The National Park Service is facing a nearly $12 billion backlog of deferred maintenance – but an East Tennessee site is stuck in a unique bind.

Big South Fork National River and Recreation Area protects nearly 200 square miles of land in Kentucky and Tennessee. The Big South Fork of the Cumberland River runs through the park – about 600,000 visitors explore it every year.

But a unique part of its history is now causing problems.

Big South Fork was originally constructed by the Army Corps of Engineers, before it was handed over to the National Park Service. That meant many of the buildings and infrastructure were constructed all at once, and now many are now aging out at the same time as well.

“It’s a budget issue, there just isn’t the money,” said Christopher Derman, Chief of Interpretation and Education at Big South Fork.

Derman explained how projects at the park are now piling up – to the tune of $30 million. The park’s entire yearly operating budget is only about $4.5 million.

The backlog includes deteriorating brick footpaths at the Bandy Creek Visitor Center, as well as aging water and electrical hookups at the campgrounds.

The footpath is set to be replaced with poured concrete this month, but no timeline is set for the campground.

“You don’t immediately see them just driving through our campgrounds, but the need is there to make those repairs,” said Derman.

The campgrounds are popular with locals like Geneva Duncan.

“I like it because you get out to yourself, have a good time,” she said. “It’s a peaceful place to come.”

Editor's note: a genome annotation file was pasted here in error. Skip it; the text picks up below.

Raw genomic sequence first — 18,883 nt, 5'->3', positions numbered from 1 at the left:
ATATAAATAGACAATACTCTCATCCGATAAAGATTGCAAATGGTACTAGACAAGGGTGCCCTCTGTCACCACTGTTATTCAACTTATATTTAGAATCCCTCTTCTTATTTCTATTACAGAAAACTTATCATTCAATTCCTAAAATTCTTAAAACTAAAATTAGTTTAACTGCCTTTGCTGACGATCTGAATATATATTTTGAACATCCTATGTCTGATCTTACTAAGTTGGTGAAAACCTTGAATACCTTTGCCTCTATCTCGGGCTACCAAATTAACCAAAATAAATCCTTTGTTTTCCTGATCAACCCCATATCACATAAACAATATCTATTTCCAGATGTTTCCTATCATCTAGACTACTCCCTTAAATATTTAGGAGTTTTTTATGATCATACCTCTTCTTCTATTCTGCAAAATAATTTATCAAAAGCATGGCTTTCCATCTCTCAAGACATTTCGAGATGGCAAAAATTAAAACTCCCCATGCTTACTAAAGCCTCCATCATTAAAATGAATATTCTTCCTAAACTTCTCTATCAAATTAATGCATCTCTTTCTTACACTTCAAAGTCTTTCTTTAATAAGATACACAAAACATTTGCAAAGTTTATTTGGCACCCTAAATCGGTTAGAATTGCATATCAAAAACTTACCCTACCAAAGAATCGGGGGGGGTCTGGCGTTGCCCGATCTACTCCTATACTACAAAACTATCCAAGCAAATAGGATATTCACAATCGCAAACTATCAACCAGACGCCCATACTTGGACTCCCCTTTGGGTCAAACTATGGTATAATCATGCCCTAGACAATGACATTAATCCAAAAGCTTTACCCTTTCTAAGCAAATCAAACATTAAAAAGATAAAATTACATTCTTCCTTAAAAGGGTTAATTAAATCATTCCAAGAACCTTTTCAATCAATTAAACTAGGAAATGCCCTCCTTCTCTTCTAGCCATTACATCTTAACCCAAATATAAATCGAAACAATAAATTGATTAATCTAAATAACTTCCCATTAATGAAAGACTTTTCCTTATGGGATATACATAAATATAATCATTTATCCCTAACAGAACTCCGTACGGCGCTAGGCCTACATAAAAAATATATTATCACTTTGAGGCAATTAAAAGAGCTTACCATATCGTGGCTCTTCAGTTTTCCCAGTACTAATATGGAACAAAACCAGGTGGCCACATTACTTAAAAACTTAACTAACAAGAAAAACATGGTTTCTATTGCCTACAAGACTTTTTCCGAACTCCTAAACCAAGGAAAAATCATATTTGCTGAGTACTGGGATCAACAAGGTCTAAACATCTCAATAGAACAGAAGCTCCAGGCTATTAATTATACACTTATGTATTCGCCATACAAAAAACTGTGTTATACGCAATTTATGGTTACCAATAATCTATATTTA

She enjoys the area so much, she hopes the Park Service can find a way to get through the backlog.

“What it needs needs to be done,” she said. “Because it’s a beautiful place to come.”

Big South Fork Superintendent Niki Nicholas added several other major backlogged projects:

  • Repair Divide, Bear Creek, and Zenith Roads to include grading, shaping of road surfaces and ditches.
  • Replace deteriorating roofing on two Blue Heron area buildings.
  • Closure of abandoned mines to include repairing existing mine closures and creating new closures of newly exposed abandoned mines.
  • Replace failing sidewalk at Bandy Creek Visitor Center.
  • Repair damaged concrete gutters along Leatherwood Ford Road.

For comparison, facilities in the Great Smoky Mountains National Park were built gradually, so they now age out on different schedules. GSMNP spokesperson Dana Soehn said their backlog is about $211 million, though the park sees exponentially more visitors than Big South Fork.

She said several high profile projects waiting on that list include:

  • Rehabilitation of the Cades Cove and Sugarlands Water and Wastewater Systems.
  • Pavement Preservation of high priority park roads like Laurel Creek Road into Cades cove, Little River Road, Elkmont
  • Rehabilitate Cataloochee facilities